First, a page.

I have two daughters. My youngest is four now (just barely!) and wears slippers, puts on “makeups” which usually means a glittery blue eyeshadow and pink chapstick. She went through a phase where she wore princess pajamas as her wardrobe and now has a fun matching style. Currently she is cruising around in a brown and turquoise paisley skirt with a tank top I cannot explain. It’s pink, yellow, black, mint green, and white with a complex geometrical design. With her new blue Elsa slippers of course. And she loves it. And I let her wear whatever crazy outfit she chooses. Because she feels pretty. And even if I wasn’t her mom I’d say she’s gorgeous with her strawberry blonde hair and bright blue eyes.
My other daughter has Down Syndrome. She has my dark blonde hair, huge blue eyes and an infectious smile. She’s also a fan of dresses or skirts especially when they twirl. She’s usually got messy hair as she hates it when I brush her hair, often has crumbs on her face or in her hair as napkins are rarely used. But she adores mirrors and her reflection. Give her a camera and she will take selfies for hours. One of my favorite things is that she will admire her reflection and give me the sign for beautiful. And even though she only has a few words that she says, beautiful is one of them.
I need my girls to feel that way. While I want them to succeed in whatever they want to do in life, my biggest wish is that they are happy and feel good about themselves. To do that I have to learn something new. I have to learn how to love myself as I am.
I’m not anywhere near the weight I need to be. I’m full of freckles and lots of stretch marks. My husband complimented me the other day and I brushed him off. He, very rightly so, was mad at me for doing that. I had a person pay a compliment to me the other day and I just sat there. She said my job was to accept that, let it soak in and say thank you. It’s foreign to me.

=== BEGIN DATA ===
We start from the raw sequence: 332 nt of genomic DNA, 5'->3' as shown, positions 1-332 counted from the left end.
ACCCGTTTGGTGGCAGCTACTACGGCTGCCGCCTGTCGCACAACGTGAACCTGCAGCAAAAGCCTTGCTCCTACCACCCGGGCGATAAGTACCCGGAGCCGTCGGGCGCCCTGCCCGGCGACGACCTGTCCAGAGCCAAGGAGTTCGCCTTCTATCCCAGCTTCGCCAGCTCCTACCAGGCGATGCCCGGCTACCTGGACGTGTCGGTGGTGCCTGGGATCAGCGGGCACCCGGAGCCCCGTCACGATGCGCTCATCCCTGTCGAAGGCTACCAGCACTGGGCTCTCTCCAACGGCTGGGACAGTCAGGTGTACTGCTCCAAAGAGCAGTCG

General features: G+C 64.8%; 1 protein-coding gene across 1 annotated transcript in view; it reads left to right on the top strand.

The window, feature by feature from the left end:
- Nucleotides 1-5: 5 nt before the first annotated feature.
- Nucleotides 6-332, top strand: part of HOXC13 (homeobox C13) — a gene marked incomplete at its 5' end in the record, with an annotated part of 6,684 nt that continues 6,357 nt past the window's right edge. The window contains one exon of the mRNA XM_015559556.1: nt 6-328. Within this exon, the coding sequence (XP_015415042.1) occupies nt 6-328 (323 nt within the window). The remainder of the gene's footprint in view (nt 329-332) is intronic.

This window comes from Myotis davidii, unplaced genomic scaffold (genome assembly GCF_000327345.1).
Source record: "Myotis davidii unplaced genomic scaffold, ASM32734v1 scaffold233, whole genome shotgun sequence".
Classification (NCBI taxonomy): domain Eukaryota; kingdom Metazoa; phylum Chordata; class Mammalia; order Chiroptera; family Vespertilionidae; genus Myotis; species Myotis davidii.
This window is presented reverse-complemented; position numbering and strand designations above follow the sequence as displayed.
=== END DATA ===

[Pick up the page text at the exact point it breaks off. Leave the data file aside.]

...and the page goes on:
But right now my girls know they are beautiful. They need to feel that way. Beauty is not your size, your freckles, your stretch marks, and everyone is truly beautiful in their own way.
And so I take selfies at the gym without makeup, messy and sweaty hair. I am strong and I am fighting for myself. I bought bright red lipstick, only because I never have worn something so bold and fun. And it really is fun.
And with this awakening of myself, I have noticed I am happier. And by example, I hope my children see that beauty isn’t your size. It’s taking time to love yourself. Just as you are. And, yes, I will still wear the bright red lipstick and dye my hair if I want to. I might put on the little black dress and paint my toenails. But I’m also okay with the woman in the yoga pants and tennis shoes. I’m grateful for who I am and for those who love me that way. Flaws and all! And I hope that my girls can see that. And they will see themselves as the beautiful girls they are.